Zoom lens for nikon d60

Discussion in 'Digital Photography' started by bunga18, Mar 20, 2010.

  1. bunga18 macrumors newbie

    Mar 20, 2010
    Hi, Just got a nikon d60 and Im looking for a zoom lens. I want it for car races. Ill be around 250 meters away from the race track and I would like to have very nice pictures.

    What would be a good recommendation? I don't know much about lenses but I know it needs to come with a built in AFs motor and VR would be much better.

    My price range is $200 - $500.

  2. Stageshadow macrumors newbie

    Feb 26, 2010
    70-300 Vr

    If you just want a good tele-zoom...
    Nikkor 70-300 VR :D
  3. ChrisA macrumors G4

    Jan 5, 2006
    Redondo Beach, California
    I think your budget is unrealistic given the distance you are from the track. 250 meters is a very long distance. You are going to need a "fast" (at least f/4.0) 400mm lens or better and even then you are not gong to get close up photos of the cars

    At 250m distance a 400mm telephoto lens will cover 14m section of track.
    a 200mm lens will see 28m of track.

    Put another way an object 14m long will fill the frame if you use a 400mm lens from 250m distance. Or a typical race care would fill 1/5th of the frames with that lens at that distance. (this assumes best cases where you see the side of the car

    Now that you know about focal length, what f-stop do you need? You are going to want to freeze the action and shoot at 1/500th or better. Try you current lens in the same light as the track but set the shutter to 1/500 or 1/1000 and set the ISO to what you like and just see where the aperture falls. the key here is "In the same light" Must try this at the same time of day and weather. I'm betting the yo find f/5.6 will not work and you will need a faster lens or you will be forced to use a hight ISO then you want.. But the point here is you don't have to guess, you can measure. And you can figutr out the focal length required by knowing the subject size and distance and how much of the frame you need to fill with the subject.

    You would be FAR better off to rent a lens for the day because what you need is very expensive.

    And no. You do not need VR. You will be using a tripod and a ball head. If you want to spend some of the budget, spend it on the tripod and head. Then rent the lens for the race.

    Is there any way you can get closer? You can save a ton of money if you could get closer
  4. bunga18 thread starter macrumors newbie

    Mar 20, 2010
    Thanks ChrisA!

    Actually, i was worng about the distance. It is 250 "feet" instead of meters.

    Someone recommended me the AFS VR Zoom 70-300 f4.5 ED , but how i said, i dont know much about lenses. I just dont want to use a p&s camera.
  5. compuwar macrumors 601


    Oct 5, 2006
    Northern/Central VA
    That's still pretty far away. I think your price range is unrealistic if you're expecting great shots. When I got to shoot trackside at Indy unexpectedly, I wished I'd had at least a 300/2.8. The 70-300 is above your price range and f/5.6 at the long end- unless you can shoot at very high ISO, or you're shooting mid-day I think you're going to be disappointed. The 70-300 rents for ~$35/week- I'd suggest renting one before forking out the money.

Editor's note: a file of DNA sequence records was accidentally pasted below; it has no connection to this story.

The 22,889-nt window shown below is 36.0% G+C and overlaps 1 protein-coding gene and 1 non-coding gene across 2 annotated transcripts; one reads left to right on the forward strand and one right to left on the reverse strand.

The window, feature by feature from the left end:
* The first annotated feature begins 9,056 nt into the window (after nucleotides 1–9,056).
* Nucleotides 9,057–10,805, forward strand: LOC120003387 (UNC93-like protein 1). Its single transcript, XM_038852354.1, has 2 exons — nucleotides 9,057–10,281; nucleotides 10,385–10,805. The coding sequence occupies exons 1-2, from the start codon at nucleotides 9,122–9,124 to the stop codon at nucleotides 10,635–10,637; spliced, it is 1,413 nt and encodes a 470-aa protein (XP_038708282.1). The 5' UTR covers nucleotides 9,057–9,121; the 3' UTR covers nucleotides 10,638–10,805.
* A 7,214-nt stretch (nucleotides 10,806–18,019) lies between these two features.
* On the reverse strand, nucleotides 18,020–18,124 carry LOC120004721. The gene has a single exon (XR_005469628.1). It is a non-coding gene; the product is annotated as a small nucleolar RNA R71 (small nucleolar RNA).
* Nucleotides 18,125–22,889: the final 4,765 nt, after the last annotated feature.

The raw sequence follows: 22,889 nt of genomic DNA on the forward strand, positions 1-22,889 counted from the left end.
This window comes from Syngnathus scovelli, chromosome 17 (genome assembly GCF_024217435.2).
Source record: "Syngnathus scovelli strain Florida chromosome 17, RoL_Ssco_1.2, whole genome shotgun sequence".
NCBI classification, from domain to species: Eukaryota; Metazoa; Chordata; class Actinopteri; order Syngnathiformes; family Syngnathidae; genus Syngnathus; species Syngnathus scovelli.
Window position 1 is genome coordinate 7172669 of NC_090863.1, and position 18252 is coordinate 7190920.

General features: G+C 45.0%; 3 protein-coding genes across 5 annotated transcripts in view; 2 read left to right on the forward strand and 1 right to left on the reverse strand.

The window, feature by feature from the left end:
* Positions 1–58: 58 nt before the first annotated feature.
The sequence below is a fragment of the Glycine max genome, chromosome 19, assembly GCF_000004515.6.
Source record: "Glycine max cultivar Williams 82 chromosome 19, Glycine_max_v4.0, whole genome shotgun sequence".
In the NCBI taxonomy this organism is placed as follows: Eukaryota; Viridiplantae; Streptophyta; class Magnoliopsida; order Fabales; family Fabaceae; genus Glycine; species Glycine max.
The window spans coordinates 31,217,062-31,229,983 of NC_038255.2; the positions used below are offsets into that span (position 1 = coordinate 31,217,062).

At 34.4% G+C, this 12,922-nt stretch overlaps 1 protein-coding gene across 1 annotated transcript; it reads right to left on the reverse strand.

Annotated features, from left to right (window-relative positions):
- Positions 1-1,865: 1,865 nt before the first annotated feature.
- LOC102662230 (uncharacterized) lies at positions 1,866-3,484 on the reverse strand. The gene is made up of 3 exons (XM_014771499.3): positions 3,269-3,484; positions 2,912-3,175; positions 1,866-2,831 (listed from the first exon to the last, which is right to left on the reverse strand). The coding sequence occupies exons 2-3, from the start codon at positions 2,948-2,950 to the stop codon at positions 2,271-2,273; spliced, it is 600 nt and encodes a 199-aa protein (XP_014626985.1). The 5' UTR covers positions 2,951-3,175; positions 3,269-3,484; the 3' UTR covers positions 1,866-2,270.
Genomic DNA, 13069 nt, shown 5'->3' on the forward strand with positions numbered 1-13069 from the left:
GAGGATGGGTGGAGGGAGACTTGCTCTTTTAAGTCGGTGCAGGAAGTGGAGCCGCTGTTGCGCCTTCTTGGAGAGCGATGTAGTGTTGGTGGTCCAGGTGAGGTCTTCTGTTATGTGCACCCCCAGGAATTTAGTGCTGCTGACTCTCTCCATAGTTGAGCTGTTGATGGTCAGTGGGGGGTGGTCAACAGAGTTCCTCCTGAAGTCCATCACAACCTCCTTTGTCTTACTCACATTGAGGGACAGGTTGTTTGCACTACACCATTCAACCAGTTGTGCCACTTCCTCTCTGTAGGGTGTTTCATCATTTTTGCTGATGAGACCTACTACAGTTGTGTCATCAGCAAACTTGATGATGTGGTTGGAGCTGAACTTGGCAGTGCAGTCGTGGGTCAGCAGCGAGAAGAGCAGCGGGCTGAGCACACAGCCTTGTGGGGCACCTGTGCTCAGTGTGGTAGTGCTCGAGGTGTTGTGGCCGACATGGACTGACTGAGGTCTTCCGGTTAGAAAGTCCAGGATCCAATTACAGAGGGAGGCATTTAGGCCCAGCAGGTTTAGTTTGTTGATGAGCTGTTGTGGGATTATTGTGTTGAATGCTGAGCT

A lot also depends on where you are on the track. The best car shots are going to be in the corners, and after four shots of for cars in one corner, you're going to be bored if you can't move to another corner. You can probably pretty-much forget trying to catch a shot on the straight-away from the stands- side-on is difficult if the cars are moving fast.

    You'll also want enough room to pan with the cars, so you can get the wheels in motion- generally for that I think you're going to have to be in the 1/250th of a second or so range.

    Image stabilization is useful, since you're panning, but not essential. I've shot motorcycles from trackside (with a press pass) and used an unstabilized 400mm f/2.8 lens on a tripod (yes, motorsports heresy- but with a pass, you're shooting from inside the corners- which is way safer no matter what as crashes and out-of-control vehicles go outside.) Even there, I'd wished I'd spent a couple of weekends panning near the freeway or at a go-kart track first (but with bikes, as long as you get them leaning heavily in the corners, they're happy!.) Don't forget to keep the vehicle off-center so it has room to "move" into.

    If you can't get trackside, then I think you're probably going to want one of the Sigma n-500mm lenses if you can get a high-enough ISO for f/6.3 at the long end.

    Here's where I'm going to disagree with ChrisA:

    IS/VR/OS is useful when panning quickly to catch a speeding vehicle. Especially if you're on a monopod or hand-held and you're panning with a low-ish shutter speed.

    1/500th to 1/1000th is likely to be too quick for all but the fastest portions of the track(where getting the shot is proportionally more difficult,) in the corners (unless it's roundy-roundy taxicab racing) you'll get frozen wheels which make the images look dumb and static. I don't shoot a lot of motorsports, so I like to be in the 1/125-1/250th range in the corners. People who shoot it a lot are probably in the 1/30-1/60th range in the corners- side-on in a straight, you can probably get away with 1/500th, but in a corner the vehicle is going to look like it's parked there, and that's going to *suck* for a racing picture.


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